In 1993 Liliana Maresca undresses on top of mounted images of those who led the neoliberal project, the dictatorial project, the international politics between the 1970s and 1990s in Argentina and in the world.



The action culminated with Liliana dressed, installing the images-banners in the ecological reserve of Buenos Aires. Where the rubble of the highways built by the civic-military dictatorship was dumped; there nature responded with wetlands, forests, birds, coypu, lizards. New ecosystems vibrated, reminding, as in the present, that when human beings move aside, nature responds with biodiversity. The destruction of natural barriers between ecosystems created conditions for the pandemic to occur. But all this had not happened in the nineties with the fullness that is confirmed today. In those years, the remains of the ecological reserve preserved the brutality of thegarbage dump. There, Liliana Maresca took her collages and installed them as banners that interrogated those mutant signs between destruction and the rise of life.



Body policies. The video and photographs of the performance Intempestivas shows María Teresa Hincapié in a form of extreme ritual ceremony that summons references to violence in Colombia in which mythical quotes intersect. The redefinition of the body that folds and activates from the form involves a performance that explores the limits of space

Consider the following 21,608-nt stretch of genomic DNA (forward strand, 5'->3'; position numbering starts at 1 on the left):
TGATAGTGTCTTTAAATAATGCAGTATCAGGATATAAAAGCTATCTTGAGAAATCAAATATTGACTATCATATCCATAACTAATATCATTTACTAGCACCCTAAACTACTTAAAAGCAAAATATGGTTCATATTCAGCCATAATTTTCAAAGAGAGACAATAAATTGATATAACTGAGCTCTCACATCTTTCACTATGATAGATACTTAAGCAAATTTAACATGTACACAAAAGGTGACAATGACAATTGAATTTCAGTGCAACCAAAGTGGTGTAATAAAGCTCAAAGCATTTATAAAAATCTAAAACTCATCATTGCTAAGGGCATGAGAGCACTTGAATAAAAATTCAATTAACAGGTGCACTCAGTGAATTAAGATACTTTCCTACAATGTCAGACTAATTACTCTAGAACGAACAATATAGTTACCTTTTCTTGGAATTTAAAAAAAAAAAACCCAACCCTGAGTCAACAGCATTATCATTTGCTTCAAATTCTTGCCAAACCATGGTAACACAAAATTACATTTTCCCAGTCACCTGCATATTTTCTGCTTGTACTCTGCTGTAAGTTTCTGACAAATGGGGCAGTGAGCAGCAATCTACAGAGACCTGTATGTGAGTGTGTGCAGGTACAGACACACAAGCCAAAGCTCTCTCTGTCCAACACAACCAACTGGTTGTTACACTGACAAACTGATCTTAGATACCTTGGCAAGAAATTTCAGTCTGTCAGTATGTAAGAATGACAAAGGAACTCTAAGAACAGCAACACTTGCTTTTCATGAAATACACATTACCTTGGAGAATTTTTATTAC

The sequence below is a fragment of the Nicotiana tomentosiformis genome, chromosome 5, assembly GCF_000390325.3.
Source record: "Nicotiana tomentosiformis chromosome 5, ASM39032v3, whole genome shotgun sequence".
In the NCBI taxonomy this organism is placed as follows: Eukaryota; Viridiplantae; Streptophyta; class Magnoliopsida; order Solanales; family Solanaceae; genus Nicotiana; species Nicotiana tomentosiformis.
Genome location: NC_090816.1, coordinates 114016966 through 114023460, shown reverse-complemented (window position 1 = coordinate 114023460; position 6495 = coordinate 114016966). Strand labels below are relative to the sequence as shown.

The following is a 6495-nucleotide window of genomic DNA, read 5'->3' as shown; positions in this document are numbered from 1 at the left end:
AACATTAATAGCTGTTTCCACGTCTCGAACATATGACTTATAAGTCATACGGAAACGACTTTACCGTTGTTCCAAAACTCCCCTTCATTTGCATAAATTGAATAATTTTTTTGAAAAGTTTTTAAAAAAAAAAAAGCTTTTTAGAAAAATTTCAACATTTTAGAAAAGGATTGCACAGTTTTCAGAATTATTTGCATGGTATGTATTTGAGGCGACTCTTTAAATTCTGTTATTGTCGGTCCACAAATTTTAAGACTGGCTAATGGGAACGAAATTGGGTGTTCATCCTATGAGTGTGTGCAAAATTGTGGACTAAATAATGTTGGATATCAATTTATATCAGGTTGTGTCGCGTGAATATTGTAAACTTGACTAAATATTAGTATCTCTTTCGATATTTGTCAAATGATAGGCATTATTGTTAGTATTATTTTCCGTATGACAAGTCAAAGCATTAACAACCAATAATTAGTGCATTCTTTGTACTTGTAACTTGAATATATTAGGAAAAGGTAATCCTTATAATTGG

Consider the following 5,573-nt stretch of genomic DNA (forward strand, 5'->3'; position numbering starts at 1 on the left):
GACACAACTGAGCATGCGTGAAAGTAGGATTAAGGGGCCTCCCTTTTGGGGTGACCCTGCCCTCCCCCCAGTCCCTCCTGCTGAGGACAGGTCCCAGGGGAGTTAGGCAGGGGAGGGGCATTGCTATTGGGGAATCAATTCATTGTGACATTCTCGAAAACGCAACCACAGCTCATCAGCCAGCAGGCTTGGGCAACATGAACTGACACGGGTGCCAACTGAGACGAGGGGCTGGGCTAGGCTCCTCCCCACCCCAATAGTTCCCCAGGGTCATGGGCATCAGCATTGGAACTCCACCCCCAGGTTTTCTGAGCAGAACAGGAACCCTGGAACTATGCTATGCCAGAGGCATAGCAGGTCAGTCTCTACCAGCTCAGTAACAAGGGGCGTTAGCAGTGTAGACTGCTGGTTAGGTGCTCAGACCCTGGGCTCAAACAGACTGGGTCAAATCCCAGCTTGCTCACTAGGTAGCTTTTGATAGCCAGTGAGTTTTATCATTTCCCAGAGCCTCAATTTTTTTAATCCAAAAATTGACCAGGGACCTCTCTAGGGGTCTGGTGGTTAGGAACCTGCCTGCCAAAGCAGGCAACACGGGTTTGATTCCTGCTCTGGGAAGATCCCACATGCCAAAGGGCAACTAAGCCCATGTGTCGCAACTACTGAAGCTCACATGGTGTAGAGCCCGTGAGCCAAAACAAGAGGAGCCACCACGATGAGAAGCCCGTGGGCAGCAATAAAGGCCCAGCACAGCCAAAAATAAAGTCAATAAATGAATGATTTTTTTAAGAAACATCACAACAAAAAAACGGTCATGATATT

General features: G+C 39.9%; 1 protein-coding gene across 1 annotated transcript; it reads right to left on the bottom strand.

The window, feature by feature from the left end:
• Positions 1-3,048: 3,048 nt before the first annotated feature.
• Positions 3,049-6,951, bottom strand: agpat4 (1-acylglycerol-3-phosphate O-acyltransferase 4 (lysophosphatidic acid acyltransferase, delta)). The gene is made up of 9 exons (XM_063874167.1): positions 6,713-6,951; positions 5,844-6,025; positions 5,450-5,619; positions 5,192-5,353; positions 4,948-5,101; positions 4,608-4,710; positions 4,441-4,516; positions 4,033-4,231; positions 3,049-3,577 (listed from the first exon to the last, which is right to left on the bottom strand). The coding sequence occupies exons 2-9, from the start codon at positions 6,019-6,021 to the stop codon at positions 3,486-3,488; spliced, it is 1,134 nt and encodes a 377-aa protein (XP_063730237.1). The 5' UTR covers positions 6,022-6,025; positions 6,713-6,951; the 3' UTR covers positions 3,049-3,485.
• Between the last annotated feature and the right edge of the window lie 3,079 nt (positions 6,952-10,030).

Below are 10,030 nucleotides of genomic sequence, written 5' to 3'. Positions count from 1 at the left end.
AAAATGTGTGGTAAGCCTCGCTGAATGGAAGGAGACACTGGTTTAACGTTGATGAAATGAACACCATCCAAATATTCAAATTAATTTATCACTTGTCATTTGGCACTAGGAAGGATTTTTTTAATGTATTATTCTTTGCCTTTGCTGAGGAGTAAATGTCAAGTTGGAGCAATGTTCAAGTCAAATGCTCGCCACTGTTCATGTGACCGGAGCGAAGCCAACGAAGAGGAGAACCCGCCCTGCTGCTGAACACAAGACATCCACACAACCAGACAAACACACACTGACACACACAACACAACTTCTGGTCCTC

The series Full of Hope (2001 - 2003) by Silvia Rivas, made in 2001 puts together several isolated images that allude to the internal perception of the present, surrounded by the density of the past, the resistance of the future and the inevitability of circumstances. These are years of economic, social and institutional crisis in Argentina. Formed in times of repression, with cautious silence and sidestepped violence, hope takes the form of resistance as a way of supporting itself despite and against all evidence. Someone is held as the only pillar, someone is held to avoid falling, and someone is fighting a losing battle. María José Arjona searches for the expressive power of a political investigation of the body. Returning to the body as a support for the imagination of forms of resistance and permanence that Silvia Rivas also evokes with her movements.



Biopolitics, ways of reproducing life, of rethinking the body. This is the drive that transmits the video Satisfied by Joiri Minaya. While dipping soft forms of stuffed cloth into coffee and sugar, the artist introduces them into her mouth, until it is extremely occupied. Coffee and sugar refer to the colonial condition that is replicated in the way of forcing the limits of the body. It is a woman. In her work, Joiri investigates how gender and race stereotypes are articulated in the view over the female body of a Caribbean woman, approached as an exotic subject.



Coming soon:


opening | 28.05.2020



opening | 04.06.2020



opening | 11.06.2020



opening | 18.06.2020



opening | 25.06.2020


Curatorial text and notes by Andrea Giunta